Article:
They want answers, not excuses – they don’t want to see us buying a ticket for the Blame Train!


Use your Magic Wand or paint a Rain Cloud to find out your client’s needs…

I often get asked about the kind of questions to use to find out about a client’s needs. This is a vital stage of the sales process, which if you get right will help differentiate you from your competition.

However, if you get it wrong you will never truly find out what your client really wants from your services – and this can lead to you not winning the business.

So the questions should be all about the results your clients want to achieve following your help, not about what you can do for your client.

If you are struggling to get your client into the correct mind-set to start thinking about the results they want, don’t worry!

Amazingly, many clients don’t know exactly what they want, they just know they need your help – but this is where you can start coming across as being someone they want to buy from, not someone who is trying to sell to them.

It’s important you get them to start visualising what a positive effect on them or their business you can have. You can do this by using your magic wand! (I’ve been using it for years!)

Simply try saying this to your client – “If you had a magic wand, what changes would you make to you/your business?”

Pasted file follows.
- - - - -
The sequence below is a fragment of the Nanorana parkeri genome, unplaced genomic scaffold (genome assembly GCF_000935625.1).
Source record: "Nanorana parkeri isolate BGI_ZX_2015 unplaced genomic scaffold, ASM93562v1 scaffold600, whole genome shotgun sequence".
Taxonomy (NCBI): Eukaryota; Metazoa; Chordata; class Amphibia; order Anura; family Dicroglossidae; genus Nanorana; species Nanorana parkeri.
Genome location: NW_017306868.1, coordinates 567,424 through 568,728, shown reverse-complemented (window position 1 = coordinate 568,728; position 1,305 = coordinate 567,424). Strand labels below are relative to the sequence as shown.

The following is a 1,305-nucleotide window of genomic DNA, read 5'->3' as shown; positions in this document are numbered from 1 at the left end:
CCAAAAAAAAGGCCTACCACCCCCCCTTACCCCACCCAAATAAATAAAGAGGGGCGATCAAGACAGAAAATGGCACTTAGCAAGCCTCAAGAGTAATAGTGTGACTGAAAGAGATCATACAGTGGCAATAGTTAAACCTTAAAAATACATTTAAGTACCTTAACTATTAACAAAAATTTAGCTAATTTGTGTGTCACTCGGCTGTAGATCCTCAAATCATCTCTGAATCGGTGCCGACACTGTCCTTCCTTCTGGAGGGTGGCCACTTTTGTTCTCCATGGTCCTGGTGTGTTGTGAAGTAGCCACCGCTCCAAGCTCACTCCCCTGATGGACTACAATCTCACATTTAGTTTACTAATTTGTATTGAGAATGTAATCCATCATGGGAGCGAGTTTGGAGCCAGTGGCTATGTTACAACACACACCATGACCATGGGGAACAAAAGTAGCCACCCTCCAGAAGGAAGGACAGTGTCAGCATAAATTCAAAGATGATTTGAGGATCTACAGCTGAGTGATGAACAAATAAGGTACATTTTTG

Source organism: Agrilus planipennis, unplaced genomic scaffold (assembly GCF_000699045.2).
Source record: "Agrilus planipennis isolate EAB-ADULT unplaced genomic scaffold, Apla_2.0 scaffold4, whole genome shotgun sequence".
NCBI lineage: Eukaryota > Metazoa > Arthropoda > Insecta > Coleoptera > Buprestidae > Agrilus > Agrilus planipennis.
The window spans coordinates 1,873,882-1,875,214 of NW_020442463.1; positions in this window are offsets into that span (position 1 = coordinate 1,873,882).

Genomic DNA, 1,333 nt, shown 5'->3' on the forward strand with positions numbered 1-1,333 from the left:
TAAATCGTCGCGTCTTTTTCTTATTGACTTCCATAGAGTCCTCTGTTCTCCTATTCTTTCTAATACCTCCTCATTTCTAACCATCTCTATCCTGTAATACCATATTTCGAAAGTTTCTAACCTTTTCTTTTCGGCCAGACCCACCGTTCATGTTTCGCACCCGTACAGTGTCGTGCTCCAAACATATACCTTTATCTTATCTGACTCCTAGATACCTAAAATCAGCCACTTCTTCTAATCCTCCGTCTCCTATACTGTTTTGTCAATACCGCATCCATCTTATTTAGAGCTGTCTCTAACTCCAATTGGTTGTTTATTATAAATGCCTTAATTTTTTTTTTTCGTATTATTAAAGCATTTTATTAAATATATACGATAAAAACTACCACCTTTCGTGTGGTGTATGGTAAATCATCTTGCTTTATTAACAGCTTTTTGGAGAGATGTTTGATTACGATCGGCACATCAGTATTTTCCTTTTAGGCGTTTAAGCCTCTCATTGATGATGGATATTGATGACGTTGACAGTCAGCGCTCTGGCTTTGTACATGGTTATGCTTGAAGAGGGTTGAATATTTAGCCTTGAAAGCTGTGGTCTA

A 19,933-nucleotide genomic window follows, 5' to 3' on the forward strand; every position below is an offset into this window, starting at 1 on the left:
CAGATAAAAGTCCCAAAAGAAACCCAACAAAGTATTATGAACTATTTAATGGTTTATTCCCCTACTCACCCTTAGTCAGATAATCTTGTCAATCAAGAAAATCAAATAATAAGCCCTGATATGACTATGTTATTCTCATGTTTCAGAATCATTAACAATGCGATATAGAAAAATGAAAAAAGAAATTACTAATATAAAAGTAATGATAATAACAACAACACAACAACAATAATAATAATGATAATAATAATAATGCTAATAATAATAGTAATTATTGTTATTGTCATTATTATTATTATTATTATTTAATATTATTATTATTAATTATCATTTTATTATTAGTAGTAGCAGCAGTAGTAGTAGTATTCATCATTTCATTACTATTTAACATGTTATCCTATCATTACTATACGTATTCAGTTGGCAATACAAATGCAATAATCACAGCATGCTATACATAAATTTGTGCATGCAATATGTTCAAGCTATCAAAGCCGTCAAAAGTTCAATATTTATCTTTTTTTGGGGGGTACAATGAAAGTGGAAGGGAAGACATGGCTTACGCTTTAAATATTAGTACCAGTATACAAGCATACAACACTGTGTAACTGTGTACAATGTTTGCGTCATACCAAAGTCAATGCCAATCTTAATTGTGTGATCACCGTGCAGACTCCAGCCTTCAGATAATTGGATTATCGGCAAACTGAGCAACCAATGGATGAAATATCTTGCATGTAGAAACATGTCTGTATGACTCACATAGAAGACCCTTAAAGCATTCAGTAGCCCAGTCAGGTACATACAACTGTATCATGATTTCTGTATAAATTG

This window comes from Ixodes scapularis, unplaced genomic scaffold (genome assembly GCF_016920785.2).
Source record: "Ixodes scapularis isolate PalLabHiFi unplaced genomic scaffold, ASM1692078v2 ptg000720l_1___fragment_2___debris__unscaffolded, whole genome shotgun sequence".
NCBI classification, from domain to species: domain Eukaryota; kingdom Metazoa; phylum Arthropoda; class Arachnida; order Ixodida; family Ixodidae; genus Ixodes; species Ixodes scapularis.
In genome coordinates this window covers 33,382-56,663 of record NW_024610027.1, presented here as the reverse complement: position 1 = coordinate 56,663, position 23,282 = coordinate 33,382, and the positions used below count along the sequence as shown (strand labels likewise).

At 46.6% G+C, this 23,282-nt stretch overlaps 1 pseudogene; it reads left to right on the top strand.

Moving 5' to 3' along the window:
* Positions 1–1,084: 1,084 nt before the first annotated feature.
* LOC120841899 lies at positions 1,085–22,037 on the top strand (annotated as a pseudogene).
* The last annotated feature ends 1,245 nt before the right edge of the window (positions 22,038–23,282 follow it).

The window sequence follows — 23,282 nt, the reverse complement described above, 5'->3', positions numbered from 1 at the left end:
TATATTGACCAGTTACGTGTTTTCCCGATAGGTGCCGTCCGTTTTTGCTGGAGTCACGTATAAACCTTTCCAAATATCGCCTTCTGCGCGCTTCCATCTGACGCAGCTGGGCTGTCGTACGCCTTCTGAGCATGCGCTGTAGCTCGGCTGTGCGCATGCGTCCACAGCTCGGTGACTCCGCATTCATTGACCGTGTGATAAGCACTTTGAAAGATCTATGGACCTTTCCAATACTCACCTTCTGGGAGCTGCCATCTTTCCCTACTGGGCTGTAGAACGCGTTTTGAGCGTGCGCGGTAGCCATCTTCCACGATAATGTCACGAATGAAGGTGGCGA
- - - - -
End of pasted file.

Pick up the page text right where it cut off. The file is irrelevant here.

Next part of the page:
The answer to that is always going to be the start of you finding out what your client really wants to achieve. You will, of course have to ask more questions but at least you will be on the right track.

However, some clients may struggle to picture what good looks like. If that’s the case don’t worry, it’s just because they’re not wired to instantly focus on the positives.

With these clients you have to paint a rain cloud!

Nobody likes the idea of getting a soaking – so ask them a “rain cloud” question.

For instance, you could say “What effect on your business could not increasing your sales have over the next year?”

Whatever they answer with, all you have to do is say you can provide them with the opposite as the result of your help. Simple!

So try out your magic wand and rain cloud – you’ll find they are a good way to get your clients to open up and tell you what they really want from your help.


Do you use USPs or UBPs to convince your customers to buy from you?

If you are in the business of trying to persuade your customers to buy from you (and if you are in business then that is probably a big YES) then you will have more than likely heard of something called Unique Selling Points (USPs)

These are what set you apart from your competition and help you stand out in the crowd.

In theory!